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TSA Restarting Flight Attendant Self Defense Training as Unruly Passenger Reports Skyrocket

TSA Restarting Flight Attendant Self Defense Training as Unruly Passenger Reports Skyrocket

The Transportation Security Administration (TSA) is to restart flight attendant self-defense training amidst an alarming rise in the unruly disruptive passenger incidents which have seen flight attendants kicked, punched and spat at. In one recent incident, a flight attendant lost two teeth, while another was grabbed around the neck and choked by an irate passenger.

The Crew Member Self-Defense (CMSD) course as it’s officially known will start in early July and will be delivered by Federal Air Marshals. The program was suspended early last year at the outset of the pandemic when social distancing meant the physical close-quarter aspects of the course had to be scrapped.

“Through this training program, TSA’s Federal Air Marshals are able to impart their specialized expertise in defending against and deescalating an attack while in an aircraft environment,” explains Darby LaJoye, Senior Official Performing the Duties of the TSA Administrator.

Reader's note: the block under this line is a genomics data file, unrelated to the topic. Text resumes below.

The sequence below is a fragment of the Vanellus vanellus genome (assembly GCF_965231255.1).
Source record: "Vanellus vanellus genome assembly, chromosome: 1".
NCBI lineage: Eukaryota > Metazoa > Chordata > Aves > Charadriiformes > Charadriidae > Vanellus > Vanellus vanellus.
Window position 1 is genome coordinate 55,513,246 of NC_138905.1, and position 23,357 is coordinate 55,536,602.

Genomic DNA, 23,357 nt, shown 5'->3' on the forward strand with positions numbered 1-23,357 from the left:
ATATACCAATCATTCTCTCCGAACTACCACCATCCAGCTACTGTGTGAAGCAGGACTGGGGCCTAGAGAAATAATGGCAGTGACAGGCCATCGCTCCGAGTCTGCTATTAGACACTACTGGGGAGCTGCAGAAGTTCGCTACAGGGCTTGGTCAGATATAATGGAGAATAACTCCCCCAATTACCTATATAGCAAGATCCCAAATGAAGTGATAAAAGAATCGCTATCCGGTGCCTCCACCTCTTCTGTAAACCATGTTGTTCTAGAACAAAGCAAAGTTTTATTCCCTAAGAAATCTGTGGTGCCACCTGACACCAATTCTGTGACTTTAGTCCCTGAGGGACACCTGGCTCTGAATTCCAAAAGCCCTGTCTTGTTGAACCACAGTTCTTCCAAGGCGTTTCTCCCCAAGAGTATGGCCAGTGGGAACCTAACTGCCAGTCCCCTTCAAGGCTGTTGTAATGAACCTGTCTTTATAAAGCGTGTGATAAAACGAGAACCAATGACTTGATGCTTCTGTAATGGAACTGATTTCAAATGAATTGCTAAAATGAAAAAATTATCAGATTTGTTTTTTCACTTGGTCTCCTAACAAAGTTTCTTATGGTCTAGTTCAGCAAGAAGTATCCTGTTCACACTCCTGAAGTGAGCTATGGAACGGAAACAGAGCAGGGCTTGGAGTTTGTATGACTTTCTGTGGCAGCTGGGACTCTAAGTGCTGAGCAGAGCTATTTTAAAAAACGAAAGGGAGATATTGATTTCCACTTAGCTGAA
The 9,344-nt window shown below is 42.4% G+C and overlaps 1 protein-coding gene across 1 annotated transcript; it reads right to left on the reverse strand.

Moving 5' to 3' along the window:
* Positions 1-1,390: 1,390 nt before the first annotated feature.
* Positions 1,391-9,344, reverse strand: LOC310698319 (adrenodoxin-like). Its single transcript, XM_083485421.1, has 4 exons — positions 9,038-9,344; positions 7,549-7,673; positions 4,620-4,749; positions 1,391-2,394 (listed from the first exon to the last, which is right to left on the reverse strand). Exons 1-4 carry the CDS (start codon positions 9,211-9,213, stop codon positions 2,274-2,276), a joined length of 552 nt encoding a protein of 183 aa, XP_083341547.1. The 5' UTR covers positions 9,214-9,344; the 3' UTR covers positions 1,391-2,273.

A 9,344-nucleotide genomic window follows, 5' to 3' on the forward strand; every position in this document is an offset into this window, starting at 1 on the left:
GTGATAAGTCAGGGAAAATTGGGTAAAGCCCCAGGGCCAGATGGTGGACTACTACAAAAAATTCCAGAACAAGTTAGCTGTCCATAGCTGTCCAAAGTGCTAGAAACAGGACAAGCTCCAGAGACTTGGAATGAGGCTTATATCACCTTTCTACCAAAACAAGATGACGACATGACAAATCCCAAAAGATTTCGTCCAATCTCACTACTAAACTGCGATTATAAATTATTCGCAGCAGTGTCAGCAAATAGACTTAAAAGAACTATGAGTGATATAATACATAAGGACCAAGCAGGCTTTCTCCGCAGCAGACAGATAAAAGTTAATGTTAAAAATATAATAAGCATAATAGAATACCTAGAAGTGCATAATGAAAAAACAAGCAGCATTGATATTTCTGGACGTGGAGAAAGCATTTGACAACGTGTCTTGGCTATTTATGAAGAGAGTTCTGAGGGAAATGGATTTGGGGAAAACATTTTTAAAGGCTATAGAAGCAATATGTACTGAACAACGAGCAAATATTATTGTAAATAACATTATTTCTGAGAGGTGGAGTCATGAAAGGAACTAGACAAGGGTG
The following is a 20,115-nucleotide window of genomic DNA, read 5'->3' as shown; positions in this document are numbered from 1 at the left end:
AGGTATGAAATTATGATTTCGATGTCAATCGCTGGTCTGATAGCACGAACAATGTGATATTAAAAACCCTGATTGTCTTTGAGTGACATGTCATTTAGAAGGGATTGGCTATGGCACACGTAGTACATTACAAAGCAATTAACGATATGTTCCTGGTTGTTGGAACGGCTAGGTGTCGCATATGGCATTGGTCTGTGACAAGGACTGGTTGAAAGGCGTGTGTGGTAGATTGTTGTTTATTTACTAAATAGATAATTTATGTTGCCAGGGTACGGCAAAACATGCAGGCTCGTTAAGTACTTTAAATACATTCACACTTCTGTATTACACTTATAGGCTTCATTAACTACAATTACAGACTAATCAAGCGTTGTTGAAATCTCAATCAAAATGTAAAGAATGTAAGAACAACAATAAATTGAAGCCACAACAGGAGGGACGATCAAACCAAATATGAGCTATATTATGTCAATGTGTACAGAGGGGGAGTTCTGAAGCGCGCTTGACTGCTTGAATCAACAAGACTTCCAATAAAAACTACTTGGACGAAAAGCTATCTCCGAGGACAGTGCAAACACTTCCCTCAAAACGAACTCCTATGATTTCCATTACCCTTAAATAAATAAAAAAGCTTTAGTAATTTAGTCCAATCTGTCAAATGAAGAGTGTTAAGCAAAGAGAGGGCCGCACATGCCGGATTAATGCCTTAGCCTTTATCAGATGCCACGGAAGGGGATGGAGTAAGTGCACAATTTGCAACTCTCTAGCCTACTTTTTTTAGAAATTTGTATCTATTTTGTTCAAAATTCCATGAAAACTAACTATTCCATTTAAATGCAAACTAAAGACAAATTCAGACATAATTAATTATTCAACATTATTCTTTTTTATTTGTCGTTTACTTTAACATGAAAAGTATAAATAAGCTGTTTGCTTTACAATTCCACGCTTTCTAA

“While it is our hope that flight crew members never have need for these tactics, it is critical to everyone’s safety that they be well-prepared to handle situations as they arise.”

The courses remain voluntary and are designed to supplement deescalation and self-defense training that flight attendants and pilots might already receive from their employer.

The free four-hour course is held at 24 courses across the United States and is open to any active flight crew member that works for a U.S. domestic carrier.

The Federal Aviation Administration (FAA) has received more than 3,000 unruly passenger reports already this year as passengers rail against the federal face mask mandate. As of June 20, the agency had initiated 487 investigations against unruly passengers and brought enforcement proceedings in 60 cases.

By comparison, in 2019 the FAA only initiated 146 investigations in unruly passenger incidents. Despite the massive drop in passenger numbers last year, a sign of the times was already obvious with 183 cases initiated in 2020.

The FAA has slapped passengers with hundreds of thousands worth of civil penalties in the last six months in an attempt to deter disruptive behavior but the zero-tolerance measures appear to be having little effect.

Last week, a Southwest Airlines flight attendant was followed off a flight by a passenger who had been reprimanded for not wearing a face mask. While riding a transit train at Denver airport, the passenger allegedly punched and choked the flight attendant.

And on Friday night, a passenger on a United Express flight at Los Angeles Airport allegedly tried to break into the flight deck as the plane was taxiing for takeoff. When the passenger failed to get into the flight deck, he opened an emergency exit and slid down the inflatable chute to the tarmac below.

Photo Credit: Southwest Airlines

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